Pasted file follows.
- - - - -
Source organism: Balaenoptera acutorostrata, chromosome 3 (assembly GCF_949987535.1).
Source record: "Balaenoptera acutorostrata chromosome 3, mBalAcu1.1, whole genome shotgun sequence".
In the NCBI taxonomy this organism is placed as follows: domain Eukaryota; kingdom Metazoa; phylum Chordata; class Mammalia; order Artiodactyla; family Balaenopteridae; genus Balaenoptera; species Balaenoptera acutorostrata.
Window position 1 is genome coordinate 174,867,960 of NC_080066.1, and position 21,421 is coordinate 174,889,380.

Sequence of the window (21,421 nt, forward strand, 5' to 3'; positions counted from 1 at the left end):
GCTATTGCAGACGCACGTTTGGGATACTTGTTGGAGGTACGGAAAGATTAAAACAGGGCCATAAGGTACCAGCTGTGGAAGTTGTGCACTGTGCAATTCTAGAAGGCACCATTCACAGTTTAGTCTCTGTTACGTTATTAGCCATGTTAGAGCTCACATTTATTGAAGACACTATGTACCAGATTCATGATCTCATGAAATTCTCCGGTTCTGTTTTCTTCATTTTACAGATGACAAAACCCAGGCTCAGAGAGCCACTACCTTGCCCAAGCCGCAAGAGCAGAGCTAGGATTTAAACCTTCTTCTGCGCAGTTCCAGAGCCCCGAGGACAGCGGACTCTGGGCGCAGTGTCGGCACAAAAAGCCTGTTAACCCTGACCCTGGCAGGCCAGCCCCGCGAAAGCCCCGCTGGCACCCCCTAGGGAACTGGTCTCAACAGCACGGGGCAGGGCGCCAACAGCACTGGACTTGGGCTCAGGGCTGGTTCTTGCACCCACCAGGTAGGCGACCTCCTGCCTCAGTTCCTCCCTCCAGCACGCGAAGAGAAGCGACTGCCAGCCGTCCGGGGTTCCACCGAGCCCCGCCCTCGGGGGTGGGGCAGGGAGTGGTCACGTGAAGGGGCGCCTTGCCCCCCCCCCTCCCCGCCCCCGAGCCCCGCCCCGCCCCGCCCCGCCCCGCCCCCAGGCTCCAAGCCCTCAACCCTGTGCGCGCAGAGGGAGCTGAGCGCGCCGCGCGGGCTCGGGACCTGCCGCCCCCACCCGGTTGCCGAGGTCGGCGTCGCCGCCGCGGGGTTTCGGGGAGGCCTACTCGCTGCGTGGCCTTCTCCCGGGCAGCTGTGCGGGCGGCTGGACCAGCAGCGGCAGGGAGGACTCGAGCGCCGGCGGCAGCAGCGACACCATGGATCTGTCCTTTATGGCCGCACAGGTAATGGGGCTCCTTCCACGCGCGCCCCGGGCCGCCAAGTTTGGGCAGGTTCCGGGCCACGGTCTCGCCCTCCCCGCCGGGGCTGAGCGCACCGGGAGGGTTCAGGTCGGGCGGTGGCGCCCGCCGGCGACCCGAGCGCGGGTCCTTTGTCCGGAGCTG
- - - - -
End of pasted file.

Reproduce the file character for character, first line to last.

Source organism: Balaenoptera acutorostrata, chromosome 3 (assembly GCF_949987535.1).
Source record: "Balaenoptera acutorostrata chromosome 3, mBalAcu1.1, whole genome shotgun sequence".
In the NCBI taxonomy this organism is placed as follows: domain Eukaryota; kingdom Metazoa; phylum Chordata; class Mammalia; order Artiodactyla; family Balaenopteridae; genus Balaenoptera; species Balaenoptera acutorostrata.
Window position 1 is genome coordinate 174,867,960 of NC_080066.1, and position 21,421 is coordinate 174,889,380.

Sequence of the window (21,421 nt, forward strand, 5' to 3'; positions counted from 1 at the left end):
GCTATTGCAGACGCACGTTTGGGATACTTGTTGGAGGTACGGAAAGATTAAAACAGGGCCATAAGGTACCAGCTGTGGAAGTTGTGCACTGTGCAATTCTAGAAGGCACCATTCACAGTTTAGTCTCTGTTACGTTATTAGCCATGTTAGAGCTCACATTTATTGAAGACACTATGTACCAGATTCATGATCTCATGAAATTCTCCGGTTCTGTTTTCTTCATTTTACAGATGACAAAACCCAGGCTCAGAGAGCCACTACCTTGCCCAAGCCGCAAGAGCAGAGCTAGGATTTAAACCTTCTTCTGCGCAGTTCCAGAGCCCCGAGGACAGCGGACTCTGGGCGCAGTGTCGGCACAAAAAGCCTGTTAACCCTGACCCTGGCAGGCCAGCCCCGCGAAAGCCCCGCTGGCACCCCCTAGGGAACTGGTCTCAACAGCACGGGGCAGGGCGCCAACAGCACTGGACTTGGGCTCAGGGCTGGTTCTTGCACCCACCAGGTAGGCGACCTCCTGCCTCAGTTCCTCCCTCCAGCACGCGAAGAGAAGCGACTGCCAGCCGTCCGGGGTTCCACCGAGCCCCGCCCTCGGGGGTGGGGCAGGGAGTGGTCACGTGAAGGGGCGCCTTGCCCCCCCCCCTCCCCGCCCCCGAGCCCCGCCCCGCCCCGCCCCGCCCCGCCCCCAGGCTCCAAGCCCTCAACCCTGTGCGCGCAGAGGGAGCTGAGCGCGCCGCGCGGGCTCGGGACCTGCCGCCCCCACCCGGTTGCCGAGGTCGGCGTCGCCGCCGCGGGGTTTCGGGGAGGCCTACTCGCTGCGTGGCCTTCTCCCGGGCAGCTGTGCGGGCGGCTGGACCAGCAGCGGCAGGGAGGACTCGAGCGCCGGCGGCAGCAGCGACACCATGGATCTGTCCTTTATGGCCGCACAGGTAATGGGGCTCCTTCCACGCGCGCCCCGGGCCGCCAAGTTTGGGCAGGTTCCGGGCCACGGTCTCGCCCTCCCCGCCGGGGCTGAGCGCACCGGGAGGGTTCAGGTCGGGCGGTGGCGCCCGCCGGCGACCCGAGCGCGGGTCCTTTGTCCGGAGCTG